Anybody losing their mother at such a young age must be affected by it profoundly, but for me to be denied a chance to say goodbye and share in her passing has been an issue I will carry with me to my own grave. It has, I believe, made me a very hard person who can walk away from anything without much concern for the consequences, and I have never had a long-term relationship or married as I don’t trust people not to walk out on me, however genuine their declarations of love may seem.
But as an adult you try to rationalise it: my father lost his wife that day and he, I do not doubt for a minute, thought he was doing the best he could for me by protecting his child from the bitter pain of death. But I now believe that to get to the other side of a bereavement you need to feel that pain, as it is preferable to the residual numbness that still 41 years later lingers in my heart.
You really don’t need to know much about my years 10 -23, just to be aware that by the time I was 12 my brother's family had moved out and my dad and I began our life alone. Fourteen years on from mum dying, my father was diagnosed with terminal cancer aged 68 and was given six months to live.
There was no question of dad going into a hospice as I was perfectly capable and happy to look after him at home. His deterioration was rapid and, helped by an amazing family GP and community nursing care, he was fairly comfortable most of the time.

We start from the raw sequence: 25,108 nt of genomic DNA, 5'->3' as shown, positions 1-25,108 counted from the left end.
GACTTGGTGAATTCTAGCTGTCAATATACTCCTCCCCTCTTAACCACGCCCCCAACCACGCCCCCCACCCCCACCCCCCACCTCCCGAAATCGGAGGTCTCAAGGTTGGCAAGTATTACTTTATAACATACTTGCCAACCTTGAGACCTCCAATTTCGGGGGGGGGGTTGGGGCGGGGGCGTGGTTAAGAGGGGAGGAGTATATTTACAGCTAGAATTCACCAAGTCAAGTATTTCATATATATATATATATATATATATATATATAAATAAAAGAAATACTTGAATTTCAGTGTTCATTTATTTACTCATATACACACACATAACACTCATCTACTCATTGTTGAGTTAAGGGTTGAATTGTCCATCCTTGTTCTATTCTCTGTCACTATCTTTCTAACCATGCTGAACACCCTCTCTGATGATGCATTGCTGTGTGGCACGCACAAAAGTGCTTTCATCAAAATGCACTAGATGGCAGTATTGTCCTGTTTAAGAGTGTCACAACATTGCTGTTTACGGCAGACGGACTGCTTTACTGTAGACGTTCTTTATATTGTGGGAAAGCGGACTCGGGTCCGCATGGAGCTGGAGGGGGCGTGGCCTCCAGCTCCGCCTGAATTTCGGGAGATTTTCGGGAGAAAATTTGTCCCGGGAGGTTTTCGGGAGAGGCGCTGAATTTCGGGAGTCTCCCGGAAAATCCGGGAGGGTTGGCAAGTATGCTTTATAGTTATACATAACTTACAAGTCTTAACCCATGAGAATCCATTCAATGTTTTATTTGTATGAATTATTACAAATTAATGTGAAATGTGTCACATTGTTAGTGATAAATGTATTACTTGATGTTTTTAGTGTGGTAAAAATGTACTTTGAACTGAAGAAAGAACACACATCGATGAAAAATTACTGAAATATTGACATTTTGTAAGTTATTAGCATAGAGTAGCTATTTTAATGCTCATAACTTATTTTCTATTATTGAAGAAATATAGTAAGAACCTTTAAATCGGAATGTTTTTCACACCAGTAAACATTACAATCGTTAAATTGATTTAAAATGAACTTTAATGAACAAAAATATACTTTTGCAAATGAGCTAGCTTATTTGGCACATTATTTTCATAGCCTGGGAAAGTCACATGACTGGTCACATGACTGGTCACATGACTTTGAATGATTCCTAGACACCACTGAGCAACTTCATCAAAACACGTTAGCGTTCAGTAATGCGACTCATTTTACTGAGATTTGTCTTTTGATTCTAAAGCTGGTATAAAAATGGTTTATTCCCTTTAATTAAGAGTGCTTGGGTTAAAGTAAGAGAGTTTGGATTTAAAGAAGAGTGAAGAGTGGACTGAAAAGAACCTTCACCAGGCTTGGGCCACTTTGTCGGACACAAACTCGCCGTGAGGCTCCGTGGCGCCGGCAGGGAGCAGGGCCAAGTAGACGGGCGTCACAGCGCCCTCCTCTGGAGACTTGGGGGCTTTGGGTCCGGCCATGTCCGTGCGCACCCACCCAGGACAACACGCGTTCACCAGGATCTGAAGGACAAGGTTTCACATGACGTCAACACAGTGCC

By the end dad was having doctors' visits most days and nurses three times a day. Everybody knew he was dying and it was a case of every day being a bonus. But in the flurry of morphine, bed baths and dressing bedsores, nobody said anything to me about what to do when he died. I had it in my head that people died at night and was convinced that one morning I would come down, open the door and he would have gone. I had no idea what to do, who to call, what the protocols were even then, but as long as he died at night I thought it would be ok: I would wait for the morning nurse to come and she would know what to do. Dad had the audacity to die at 10.45am while sat on his commode!
In the bustle of ambulances, doctors and funeral directors, I sat there and realised I hadn’t a clue what my father’s wishes were. I had never been to a funeral before. The only conversation we had ever had on the subject was that once you were dead, you were just a piece of rotting meat that had to be disposed of. I had no idea that you could choose the music, service, flowers etc and dad's funeral was arranged in about 15 mins with a funeral director who was lovely but was trying to push things onto me I didn’t understand. Three cheers have to go to the Fire Brigade's union who came along and helped me arrange things such as who the coffin bearers would be - all firemen from dad's old watch, which was lovely - and who of dad's old fire service friends should be invited.